If you don’t know about Fred Sanger, it’s not surprising. He was a quiet man, far more interested in his work than in recognition. In today’s world of media hypertrophy, that work generally gets a one-column, three-inch obituary, or about fifteen seconds of airtime.
Here’s a question. How many people have won more than one scientific Nobel Prize?
Three: Marie Curie (Physics, Chemistry), John Bardeen (Physics), and Fredrick Sanger (Chemistry)
I mention this because it is so rare and it indicates a contribution to science that is arguably more important to humanity than the contributions of all but a few political, military, cultural and sports figures. In the case of Fred Sanger, his work earned him the sobriquets (plural) among his peers as “The father of genomics,” and “The father of proteomics.” In other words, he did foundation work in the areas of genetics and proteins – the foundations of life. He was a great biochemist.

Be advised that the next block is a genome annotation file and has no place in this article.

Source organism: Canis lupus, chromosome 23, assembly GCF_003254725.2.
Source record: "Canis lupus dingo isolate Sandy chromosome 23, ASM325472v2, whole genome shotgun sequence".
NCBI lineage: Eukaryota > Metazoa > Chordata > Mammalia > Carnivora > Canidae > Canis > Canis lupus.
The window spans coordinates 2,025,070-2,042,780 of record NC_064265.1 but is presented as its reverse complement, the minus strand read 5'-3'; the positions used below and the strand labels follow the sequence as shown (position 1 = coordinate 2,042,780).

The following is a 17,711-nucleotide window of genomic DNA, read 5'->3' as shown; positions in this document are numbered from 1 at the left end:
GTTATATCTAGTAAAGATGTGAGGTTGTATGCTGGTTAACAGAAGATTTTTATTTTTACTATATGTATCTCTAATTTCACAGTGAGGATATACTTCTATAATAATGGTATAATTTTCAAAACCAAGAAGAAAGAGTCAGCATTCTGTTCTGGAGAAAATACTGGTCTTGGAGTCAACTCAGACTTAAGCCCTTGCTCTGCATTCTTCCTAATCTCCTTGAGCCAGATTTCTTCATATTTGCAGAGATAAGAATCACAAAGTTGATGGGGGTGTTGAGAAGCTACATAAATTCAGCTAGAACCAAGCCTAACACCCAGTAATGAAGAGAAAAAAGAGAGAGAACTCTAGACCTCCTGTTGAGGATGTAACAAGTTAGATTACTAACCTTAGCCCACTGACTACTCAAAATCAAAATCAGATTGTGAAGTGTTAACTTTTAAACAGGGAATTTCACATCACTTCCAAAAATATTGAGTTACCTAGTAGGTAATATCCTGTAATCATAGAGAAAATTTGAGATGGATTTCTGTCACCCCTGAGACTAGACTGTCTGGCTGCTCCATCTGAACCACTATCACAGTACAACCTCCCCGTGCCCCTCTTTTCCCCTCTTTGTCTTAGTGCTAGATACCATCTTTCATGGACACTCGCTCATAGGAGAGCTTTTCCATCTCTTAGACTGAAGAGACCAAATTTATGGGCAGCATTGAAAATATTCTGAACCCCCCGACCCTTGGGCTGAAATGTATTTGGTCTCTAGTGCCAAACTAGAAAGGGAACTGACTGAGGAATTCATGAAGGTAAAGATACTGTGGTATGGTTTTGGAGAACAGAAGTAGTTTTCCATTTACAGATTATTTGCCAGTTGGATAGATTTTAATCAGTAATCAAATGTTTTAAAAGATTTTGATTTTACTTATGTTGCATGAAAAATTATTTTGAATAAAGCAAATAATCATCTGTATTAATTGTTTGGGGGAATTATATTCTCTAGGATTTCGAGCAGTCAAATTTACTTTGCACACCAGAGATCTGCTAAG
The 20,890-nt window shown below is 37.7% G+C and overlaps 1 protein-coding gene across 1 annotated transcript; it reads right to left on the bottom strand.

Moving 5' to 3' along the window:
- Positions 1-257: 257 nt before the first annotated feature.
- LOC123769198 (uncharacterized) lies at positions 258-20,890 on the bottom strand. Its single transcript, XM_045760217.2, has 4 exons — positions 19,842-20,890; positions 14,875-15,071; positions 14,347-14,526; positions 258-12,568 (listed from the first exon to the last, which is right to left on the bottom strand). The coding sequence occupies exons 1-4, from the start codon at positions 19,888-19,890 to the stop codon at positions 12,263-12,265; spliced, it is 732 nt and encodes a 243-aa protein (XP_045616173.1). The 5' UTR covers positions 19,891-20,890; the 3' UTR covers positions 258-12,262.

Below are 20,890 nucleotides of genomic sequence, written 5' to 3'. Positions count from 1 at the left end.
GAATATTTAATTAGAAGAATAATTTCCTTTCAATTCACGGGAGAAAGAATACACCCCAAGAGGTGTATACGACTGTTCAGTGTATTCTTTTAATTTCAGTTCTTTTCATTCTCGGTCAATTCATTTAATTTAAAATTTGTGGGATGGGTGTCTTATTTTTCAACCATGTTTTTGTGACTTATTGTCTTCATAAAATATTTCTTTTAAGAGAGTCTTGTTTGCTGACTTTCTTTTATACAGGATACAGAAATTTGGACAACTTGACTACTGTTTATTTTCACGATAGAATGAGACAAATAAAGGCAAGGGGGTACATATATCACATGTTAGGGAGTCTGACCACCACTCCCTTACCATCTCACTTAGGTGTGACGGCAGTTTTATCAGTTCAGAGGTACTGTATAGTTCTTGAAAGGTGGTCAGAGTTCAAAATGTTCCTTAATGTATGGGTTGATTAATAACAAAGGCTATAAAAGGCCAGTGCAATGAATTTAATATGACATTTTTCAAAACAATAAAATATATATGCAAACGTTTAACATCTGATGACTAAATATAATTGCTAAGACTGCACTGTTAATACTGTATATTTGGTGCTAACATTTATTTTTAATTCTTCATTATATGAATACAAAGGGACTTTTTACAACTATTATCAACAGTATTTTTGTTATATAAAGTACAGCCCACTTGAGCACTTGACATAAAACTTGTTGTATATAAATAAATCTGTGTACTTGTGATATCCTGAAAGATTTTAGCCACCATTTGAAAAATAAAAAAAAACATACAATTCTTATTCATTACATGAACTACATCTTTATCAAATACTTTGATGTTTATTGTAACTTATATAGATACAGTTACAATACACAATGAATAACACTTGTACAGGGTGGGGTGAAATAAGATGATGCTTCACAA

You could say that Sanger’s work (and life) was about getting things in order. His genius (and it was genius) was to look at something so complicated that it seemed either impenetrable or chaotic and find order – not only find it, but through painstaking laboratory techniques, many he developed himself, prove the existence of the order he saw (or suspected). More